At about this time of year, each year I begin to miss my garden. I have played around with the idea of coming up something that allows me to have a winter garden for a few years now, but it just doesn't make sense to do anything when we could be moving anytime now...What I would really love are a set of cold frames, a greenhouse and a storage cellar. I think part of the reason I begin dreaming of my garden at this time of year is that I miss it! Right now I only have swiss chard and an artichoke plant left. My broccoli has frozen. I still have a lot of carrot plants that I left in the ground as a means of storage. The problem is for the past few years my garden has not been going well. I think I am still adjusting and learning about what it really takes to garden where the summer temperatures reach 110+ regularly throughout the summer. The winters here are cold, but not THAT cold and it seems like I could actually have a nice winter garden if I knew how. I think the answer to my problem would really be joining the Oasis Garden club here in town.
I have also been looking recently into more natural soil enhancment. I think a lot of my problem the past two years has been poor soil. I added manure, but that's it as far as amendments go. I don't want to use a fertilizer that is going to have serious ecological implications. The way that a lot of fertilizers are produced, as well as the consequences of their use are just too great a price to pay. I have done some research recently about how to naturally enhance soil. I think crop rotation plays a big part in it, as well as companion planting.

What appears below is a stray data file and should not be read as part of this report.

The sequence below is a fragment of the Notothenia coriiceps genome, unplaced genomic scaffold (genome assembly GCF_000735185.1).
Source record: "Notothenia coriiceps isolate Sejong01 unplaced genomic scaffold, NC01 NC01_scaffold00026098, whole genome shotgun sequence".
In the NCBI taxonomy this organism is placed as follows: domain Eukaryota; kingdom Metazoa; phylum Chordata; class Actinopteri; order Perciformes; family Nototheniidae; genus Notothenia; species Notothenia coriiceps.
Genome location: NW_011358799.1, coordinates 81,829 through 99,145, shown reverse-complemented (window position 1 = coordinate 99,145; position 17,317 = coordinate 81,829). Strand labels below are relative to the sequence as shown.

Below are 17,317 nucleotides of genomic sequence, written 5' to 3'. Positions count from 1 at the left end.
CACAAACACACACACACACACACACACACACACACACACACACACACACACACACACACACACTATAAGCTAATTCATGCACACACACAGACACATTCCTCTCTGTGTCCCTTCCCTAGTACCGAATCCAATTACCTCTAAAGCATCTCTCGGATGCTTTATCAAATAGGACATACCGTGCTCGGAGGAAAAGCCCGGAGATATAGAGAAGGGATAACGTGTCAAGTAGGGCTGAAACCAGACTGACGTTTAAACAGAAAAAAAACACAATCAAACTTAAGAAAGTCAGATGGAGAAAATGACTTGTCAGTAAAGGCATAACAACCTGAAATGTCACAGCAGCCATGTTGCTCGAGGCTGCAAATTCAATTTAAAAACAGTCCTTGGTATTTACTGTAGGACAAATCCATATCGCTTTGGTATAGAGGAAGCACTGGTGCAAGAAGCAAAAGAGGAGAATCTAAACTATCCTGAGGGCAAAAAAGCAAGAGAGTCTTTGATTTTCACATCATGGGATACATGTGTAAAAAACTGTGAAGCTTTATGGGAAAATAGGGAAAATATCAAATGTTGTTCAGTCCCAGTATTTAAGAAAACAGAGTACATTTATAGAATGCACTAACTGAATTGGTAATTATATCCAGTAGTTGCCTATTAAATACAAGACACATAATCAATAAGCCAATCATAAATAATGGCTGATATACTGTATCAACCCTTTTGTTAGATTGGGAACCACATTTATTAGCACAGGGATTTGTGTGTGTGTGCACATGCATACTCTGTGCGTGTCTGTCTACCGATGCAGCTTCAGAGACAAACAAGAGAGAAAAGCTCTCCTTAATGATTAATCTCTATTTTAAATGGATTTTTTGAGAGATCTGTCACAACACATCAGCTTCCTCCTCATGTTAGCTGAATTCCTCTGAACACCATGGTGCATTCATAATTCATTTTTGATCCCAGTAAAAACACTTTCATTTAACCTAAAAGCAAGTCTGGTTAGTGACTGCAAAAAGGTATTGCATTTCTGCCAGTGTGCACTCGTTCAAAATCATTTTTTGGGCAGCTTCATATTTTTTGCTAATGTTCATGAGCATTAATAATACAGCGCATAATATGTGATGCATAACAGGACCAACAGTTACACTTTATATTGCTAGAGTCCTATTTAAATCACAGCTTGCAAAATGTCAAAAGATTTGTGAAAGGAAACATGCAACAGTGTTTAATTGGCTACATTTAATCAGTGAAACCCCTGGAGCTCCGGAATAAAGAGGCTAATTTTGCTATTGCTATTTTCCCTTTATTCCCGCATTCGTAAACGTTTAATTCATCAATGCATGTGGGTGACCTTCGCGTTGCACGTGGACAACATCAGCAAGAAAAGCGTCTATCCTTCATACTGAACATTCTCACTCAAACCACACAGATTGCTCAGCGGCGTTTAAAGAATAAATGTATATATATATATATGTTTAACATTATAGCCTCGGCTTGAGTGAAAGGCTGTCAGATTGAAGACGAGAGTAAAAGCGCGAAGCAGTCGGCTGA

Here is a great website I found http://www.greenlivingtips.com/articles/158/1/Natural-fertilizer.html It seems like the easiest option for me would be to take a trip to the beach and gather some seaweed, take it home and work it into the soil. If only I could convince Elliot to let my put bags of seaweed into his car for the three hour car ride home from the beach!
Another aspect of gardening that I am dying to try is natural pest control. I have been just letting nature take it's course as far as pests go, which resulted in %50 of my tomato plants being consumed by cutworms over the course of two days. While I think that healthier plants will decrease the number of pests, so the seaweed fertilizer should help some with it, I also think that an army of cutworms could take down even a very healthy garden. My solution- beneficial bugs!! This is the package I'm thinking of buying when I get a good garden up and running again:
It is $39 for all these bugs, but you can get cheaper, smaller packages too, which I may end up doing. I wish Z was old enough to help me in the garden, or at least hang out with me while I worked. Maybe I can keep him in the new Mei Tai when it gets here. :) Next year I want to try some heirloom veggies, as well as some heat resistant ones. I have always wanted to grow some berries, but I wonder how well they would do here. We'll see!! I am craving the taste of a huge ripe Zebra tomato fresh from the garden on a slice of sourdough bread with some fresh mozzarella on top. Mmmmm....
Tonight it's asparagus, chicken and quinoa.